When it comes to benchmarking home energy performance, the U.S. lacks a single across-the-board measure.

“[Consumers] have no way to quantify the performance of a home other than a builder’s brand,” noted Sean Penrith, executive director of the Earth Advantage Institute, an Oregon green building educational group and certification body, during the 2011 International Builders’ Show.

Earth Advantage is advocating for a national energy labeling program, similar to the nutrition label on food or the miles-per-gallon rating on vehicles.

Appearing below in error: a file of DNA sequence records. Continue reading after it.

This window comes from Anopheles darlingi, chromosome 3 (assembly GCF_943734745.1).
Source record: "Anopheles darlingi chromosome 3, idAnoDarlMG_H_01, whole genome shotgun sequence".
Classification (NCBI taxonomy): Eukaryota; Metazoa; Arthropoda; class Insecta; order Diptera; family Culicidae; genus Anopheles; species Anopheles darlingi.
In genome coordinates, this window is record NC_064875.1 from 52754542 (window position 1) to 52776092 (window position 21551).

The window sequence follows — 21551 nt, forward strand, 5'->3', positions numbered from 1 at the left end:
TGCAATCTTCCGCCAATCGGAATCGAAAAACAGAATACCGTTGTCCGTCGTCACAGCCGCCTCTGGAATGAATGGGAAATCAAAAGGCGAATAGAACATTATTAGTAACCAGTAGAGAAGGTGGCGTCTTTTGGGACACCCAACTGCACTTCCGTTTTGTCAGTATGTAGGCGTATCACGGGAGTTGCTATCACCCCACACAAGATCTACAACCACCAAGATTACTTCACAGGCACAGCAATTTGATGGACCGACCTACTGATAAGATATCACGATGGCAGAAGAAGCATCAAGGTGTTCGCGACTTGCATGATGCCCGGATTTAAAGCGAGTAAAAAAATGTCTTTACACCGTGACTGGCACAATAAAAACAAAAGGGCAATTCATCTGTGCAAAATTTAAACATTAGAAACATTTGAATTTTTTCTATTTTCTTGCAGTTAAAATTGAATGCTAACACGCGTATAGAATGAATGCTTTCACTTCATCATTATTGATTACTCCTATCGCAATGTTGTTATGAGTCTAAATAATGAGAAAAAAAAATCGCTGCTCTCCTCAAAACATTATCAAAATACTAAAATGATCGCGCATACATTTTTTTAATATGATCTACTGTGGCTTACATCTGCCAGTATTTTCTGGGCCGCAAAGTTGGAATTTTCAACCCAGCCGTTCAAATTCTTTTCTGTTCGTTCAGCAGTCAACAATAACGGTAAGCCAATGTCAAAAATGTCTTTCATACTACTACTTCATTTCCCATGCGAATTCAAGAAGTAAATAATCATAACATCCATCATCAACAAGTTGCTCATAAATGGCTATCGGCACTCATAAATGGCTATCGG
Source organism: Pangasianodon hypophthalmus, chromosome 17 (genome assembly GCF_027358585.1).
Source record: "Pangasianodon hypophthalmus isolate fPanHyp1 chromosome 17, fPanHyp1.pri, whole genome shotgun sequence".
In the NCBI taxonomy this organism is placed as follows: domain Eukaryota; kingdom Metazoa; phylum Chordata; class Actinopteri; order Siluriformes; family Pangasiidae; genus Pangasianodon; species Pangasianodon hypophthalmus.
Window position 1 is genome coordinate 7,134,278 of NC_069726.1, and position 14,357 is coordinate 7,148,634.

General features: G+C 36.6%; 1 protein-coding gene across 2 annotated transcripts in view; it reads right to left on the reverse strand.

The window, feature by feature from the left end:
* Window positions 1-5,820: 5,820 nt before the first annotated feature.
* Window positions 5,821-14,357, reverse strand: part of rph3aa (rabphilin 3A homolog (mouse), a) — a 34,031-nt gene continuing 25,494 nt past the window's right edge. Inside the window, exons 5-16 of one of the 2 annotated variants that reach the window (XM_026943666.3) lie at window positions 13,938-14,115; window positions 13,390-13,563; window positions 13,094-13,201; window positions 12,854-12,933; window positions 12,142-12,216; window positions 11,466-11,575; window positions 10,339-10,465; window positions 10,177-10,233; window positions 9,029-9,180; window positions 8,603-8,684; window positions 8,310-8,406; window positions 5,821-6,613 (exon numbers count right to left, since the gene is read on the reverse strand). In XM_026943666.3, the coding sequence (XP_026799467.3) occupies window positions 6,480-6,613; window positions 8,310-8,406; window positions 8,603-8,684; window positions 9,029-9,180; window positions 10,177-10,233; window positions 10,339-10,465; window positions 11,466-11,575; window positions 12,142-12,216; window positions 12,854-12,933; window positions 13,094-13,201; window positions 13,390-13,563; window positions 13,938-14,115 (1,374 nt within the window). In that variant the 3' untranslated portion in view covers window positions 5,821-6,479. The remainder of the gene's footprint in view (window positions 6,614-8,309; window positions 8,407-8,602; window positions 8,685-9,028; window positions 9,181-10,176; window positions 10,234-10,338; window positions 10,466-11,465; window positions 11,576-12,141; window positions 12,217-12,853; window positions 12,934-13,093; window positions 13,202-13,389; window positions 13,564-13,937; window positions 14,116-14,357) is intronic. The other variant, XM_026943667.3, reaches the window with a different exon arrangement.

Only 0.5% of homeowners who undergo an energy audit move forward with upgrades, Penrith said. The lack of standard forms and a consistent, attainable rating number that homeowners can work toward and use to guide purchases are partly to blame.

Penrith also pointed out that labels guide behavior: e.g., the addition of trans fats to nutritional labels guided consumers away from foods containing them and eventually led to their phase-out from many items.

Read more about energy labels here.